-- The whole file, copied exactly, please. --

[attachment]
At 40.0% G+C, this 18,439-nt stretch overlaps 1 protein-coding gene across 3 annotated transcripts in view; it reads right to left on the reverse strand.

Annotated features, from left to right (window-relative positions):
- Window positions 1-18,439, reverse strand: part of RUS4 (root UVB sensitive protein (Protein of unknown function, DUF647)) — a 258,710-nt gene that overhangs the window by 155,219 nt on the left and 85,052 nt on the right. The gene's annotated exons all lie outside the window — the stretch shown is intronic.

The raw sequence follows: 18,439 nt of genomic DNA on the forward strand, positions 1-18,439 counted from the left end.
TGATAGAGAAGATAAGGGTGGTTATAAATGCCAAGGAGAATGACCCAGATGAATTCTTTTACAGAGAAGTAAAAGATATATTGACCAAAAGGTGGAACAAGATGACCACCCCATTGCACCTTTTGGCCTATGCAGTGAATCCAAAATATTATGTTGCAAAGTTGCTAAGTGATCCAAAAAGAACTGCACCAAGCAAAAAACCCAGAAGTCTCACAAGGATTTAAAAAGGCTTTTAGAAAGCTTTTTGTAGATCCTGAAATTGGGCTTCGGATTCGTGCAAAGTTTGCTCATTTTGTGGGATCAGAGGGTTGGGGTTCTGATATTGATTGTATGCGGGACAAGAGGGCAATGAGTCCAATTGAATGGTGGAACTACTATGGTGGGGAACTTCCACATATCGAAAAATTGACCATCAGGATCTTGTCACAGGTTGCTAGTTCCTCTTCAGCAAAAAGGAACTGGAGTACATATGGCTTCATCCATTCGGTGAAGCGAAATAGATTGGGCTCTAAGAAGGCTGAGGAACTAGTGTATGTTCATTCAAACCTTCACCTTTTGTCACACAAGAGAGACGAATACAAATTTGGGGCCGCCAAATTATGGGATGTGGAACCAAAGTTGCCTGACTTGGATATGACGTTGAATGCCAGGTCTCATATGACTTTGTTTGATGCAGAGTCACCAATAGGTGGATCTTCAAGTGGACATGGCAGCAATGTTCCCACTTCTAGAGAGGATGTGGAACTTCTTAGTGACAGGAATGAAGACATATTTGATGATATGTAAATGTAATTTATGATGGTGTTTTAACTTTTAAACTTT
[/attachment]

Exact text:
At 40.0% G+C, this 18,439-nt stretch overlaps 1 protein-coding gene across 3 annotated transcripts in view; it reads right to left on the reverse strand.

Annotated features, from left to right (window-relative positions):
- Window positions 1-18,439, reverse strand: part of RUS4 (root UVB sensitive protein (Protein of unknown function, DUF647)) — a 258,710-nt gene that overhangs the window by 155,219 nt on the left and 85,052 nt on the right. The gene's annotated exons all lie outside the window — the stretch shown is intronic.

The raw sequence follows: 18,439 nt of genomic DNA on the forward strand, positions 1-18,439 counted from the left end.
TGATAGAGAAGATAAGGGTGGTTATAAATGCCAAGGAGAATGACCCAGATGAATTCTTTTACAGAGAAGTAAAAGATATATTGACCAAAAGGTGGAACAAGATGACCACCCCATTGCACCTTTTGGCCTATGCAGTGAATCCAAAATATTATGTTGCAAAGTTGCTAAGTGATCCAAAAAGAACTGCACCAAGCAAAAAACCCAGAAGTCTCACAAGGATTTAAAAAGGCTTTTAGAAAGCTTTTTGTAGATCCTGAAATTGGGCTTCGGATTCGTGCAAAGTTTGCTCATTTTGTGGGATCAGAGGGTTGGGGTTCTGATATTGATTGTATGCGGGACAAGAGGGCAATGAGTCCAATTGAATGGTGGAACTACTATGGTGGGGAACTTCCACATATCGAAAAATTGACCATCAGGATCTTGTCACAGGTTGCTAGTTCCTCTTCAGCAAAAAGGAACTGGAGTACATATGGCTTCATCCATTCGGTGAAGCGAAATAGATTGGGCTCTAAGAAGGCTGAGGAACTAGTGTATGTTCATTCAAACCTTCACCTTTTGTCACACAAGAGAGACGAATACAAATTTGGGGCCGCCAAATTATGGGATGTGGAACCAAAGTTGCCTGACTTGGATATGACGTTGAATGCCAGGTCTCATATGACTTTGTTTGATGCAGAGTCACCAATAGGTGGATCTTCAAGTGGACATGGCAGCAATGTTCCCACTTCTAGAGAGGATGTGGAACTTCTTAGTGACAGGAATGAAGACATATTTGATGATATGTAAATGTAATTTATGATGGTGTTTTAACTTTTAAACTTT